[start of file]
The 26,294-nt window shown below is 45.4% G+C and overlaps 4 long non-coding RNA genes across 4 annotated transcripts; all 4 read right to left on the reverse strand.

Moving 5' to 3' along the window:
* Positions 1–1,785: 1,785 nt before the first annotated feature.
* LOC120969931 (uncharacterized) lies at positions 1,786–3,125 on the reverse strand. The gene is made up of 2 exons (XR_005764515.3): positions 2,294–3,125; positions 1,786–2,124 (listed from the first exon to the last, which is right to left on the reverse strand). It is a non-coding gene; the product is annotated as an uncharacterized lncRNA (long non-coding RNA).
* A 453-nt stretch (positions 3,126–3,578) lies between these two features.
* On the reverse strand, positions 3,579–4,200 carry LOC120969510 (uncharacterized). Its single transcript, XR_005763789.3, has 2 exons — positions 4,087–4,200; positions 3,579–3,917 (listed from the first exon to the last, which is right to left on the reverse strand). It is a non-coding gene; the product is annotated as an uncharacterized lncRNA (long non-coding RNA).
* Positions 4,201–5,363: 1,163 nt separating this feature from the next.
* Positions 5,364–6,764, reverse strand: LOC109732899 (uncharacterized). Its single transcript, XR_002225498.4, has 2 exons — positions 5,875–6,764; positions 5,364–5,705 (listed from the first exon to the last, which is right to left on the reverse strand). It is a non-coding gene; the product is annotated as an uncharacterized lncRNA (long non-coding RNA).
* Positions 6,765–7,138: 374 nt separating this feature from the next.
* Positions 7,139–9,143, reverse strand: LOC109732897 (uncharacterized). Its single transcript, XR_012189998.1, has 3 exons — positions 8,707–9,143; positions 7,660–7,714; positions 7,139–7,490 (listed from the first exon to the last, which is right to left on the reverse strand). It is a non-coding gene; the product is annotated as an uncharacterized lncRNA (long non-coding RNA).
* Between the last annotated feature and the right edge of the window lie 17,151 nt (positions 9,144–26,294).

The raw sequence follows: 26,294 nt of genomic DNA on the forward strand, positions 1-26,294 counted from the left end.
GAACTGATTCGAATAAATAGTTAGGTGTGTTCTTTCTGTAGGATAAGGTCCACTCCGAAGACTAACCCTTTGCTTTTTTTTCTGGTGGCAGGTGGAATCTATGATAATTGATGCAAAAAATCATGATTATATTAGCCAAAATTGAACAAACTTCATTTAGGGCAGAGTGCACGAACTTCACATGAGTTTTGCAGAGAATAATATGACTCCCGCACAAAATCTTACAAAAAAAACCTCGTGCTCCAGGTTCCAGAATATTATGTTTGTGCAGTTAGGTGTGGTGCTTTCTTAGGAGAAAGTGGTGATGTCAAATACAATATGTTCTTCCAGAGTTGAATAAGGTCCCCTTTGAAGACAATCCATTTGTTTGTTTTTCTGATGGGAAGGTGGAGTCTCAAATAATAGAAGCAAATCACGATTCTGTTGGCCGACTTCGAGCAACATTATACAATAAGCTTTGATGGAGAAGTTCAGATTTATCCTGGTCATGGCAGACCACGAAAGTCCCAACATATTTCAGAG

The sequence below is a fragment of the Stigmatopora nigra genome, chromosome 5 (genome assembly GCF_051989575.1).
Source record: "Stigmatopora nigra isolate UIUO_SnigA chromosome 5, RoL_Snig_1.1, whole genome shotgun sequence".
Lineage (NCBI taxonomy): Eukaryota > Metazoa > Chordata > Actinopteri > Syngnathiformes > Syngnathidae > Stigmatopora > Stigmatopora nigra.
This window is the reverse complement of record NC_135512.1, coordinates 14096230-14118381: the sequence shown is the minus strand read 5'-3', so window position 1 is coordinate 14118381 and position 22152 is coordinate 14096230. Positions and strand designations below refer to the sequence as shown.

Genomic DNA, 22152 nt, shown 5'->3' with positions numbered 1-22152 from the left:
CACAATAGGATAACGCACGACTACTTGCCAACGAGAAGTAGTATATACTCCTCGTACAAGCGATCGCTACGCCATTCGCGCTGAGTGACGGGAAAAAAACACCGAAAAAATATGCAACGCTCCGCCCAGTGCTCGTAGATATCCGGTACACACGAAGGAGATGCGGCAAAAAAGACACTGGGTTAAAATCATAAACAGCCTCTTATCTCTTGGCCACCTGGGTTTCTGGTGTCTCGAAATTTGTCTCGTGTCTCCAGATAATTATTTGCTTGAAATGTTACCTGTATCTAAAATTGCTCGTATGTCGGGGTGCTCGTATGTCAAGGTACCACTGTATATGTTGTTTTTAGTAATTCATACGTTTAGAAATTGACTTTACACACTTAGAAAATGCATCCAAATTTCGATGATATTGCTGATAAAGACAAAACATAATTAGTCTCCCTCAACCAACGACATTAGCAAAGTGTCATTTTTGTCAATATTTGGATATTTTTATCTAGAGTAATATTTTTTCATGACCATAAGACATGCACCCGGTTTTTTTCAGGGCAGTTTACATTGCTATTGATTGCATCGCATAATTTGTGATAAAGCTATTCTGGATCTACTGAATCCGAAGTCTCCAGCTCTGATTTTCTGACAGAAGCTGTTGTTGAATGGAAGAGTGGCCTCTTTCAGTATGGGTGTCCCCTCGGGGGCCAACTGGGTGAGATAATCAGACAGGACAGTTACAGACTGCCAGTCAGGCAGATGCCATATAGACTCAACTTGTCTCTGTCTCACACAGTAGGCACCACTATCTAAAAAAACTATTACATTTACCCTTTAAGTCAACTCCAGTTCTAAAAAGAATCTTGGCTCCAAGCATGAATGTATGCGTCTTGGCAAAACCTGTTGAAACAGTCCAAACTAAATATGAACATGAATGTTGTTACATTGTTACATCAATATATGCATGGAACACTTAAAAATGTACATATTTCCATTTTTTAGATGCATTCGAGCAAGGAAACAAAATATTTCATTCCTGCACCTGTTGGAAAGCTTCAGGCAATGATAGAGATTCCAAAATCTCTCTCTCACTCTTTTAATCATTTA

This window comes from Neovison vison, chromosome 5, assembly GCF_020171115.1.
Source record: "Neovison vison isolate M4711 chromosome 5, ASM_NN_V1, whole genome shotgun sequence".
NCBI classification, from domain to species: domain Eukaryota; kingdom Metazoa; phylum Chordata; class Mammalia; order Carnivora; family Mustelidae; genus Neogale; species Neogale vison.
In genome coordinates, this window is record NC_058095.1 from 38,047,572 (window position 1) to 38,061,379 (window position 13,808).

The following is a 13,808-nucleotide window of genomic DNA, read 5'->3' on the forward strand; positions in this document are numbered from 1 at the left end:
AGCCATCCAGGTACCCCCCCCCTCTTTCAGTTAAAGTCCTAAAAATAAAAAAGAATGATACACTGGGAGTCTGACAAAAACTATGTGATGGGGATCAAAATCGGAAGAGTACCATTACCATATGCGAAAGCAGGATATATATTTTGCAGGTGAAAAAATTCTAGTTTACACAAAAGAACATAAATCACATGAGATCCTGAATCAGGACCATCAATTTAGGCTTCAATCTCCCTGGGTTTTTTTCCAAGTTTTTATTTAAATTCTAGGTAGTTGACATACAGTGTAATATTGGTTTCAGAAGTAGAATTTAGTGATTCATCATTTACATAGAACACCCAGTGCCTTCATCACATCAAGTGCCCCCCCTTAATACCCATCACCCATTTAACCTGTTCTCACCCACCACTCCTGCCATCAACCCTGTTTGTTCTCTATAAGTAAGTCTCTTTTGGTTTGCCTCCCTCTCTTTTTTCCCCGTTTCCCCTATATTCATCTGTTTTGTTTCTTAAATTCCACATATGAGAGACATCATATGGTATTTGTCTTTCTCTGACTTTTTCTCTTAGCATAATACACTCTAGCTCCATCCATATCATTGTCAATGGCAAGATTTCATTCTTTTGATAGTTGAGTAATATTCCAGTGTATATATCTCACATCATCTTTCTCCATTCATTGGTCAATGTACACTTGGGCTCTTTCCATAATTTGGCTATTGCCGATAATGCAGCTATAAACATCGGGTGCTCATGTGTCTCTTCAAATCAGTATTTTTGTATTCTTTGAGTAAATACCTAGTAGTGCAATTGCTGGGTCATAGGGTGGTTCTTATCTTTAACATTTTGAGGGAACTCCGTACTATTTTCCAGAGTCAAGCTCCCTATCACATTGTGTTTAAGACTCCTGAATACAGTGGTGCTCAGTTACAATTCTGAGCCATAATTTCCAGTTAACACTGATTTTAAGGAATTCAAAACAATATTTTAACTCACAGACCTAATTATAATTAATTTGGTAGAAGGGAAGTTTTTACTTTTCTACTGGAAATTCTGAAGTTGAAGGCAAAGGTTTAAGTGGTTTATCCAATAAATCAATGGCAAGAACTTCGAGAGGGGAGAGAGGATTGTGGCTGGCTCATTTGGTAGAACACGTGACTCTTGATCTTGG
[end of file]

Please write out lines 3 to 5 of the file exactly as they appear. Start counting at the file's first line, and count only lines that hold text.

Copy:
* Positions 1–1,785: 1,785 nt before the first annotated feature.
* LOC120969931 (uncharacterized) lies at positions 1,786–3,125 on the reverse strand. The gene is made up of 2 exons (XR_005764515.3): positions 2,294–3,125; positions 1,786–2,124 (listed from the first exon to the last, which is right to left on the reverse strand). It is a non-coding gene; the product is annotated as an uncharacterized lncRNA (long non-coding RNA).
* A 453-nt stretch (positions 3,126–3,578) lies between these two features.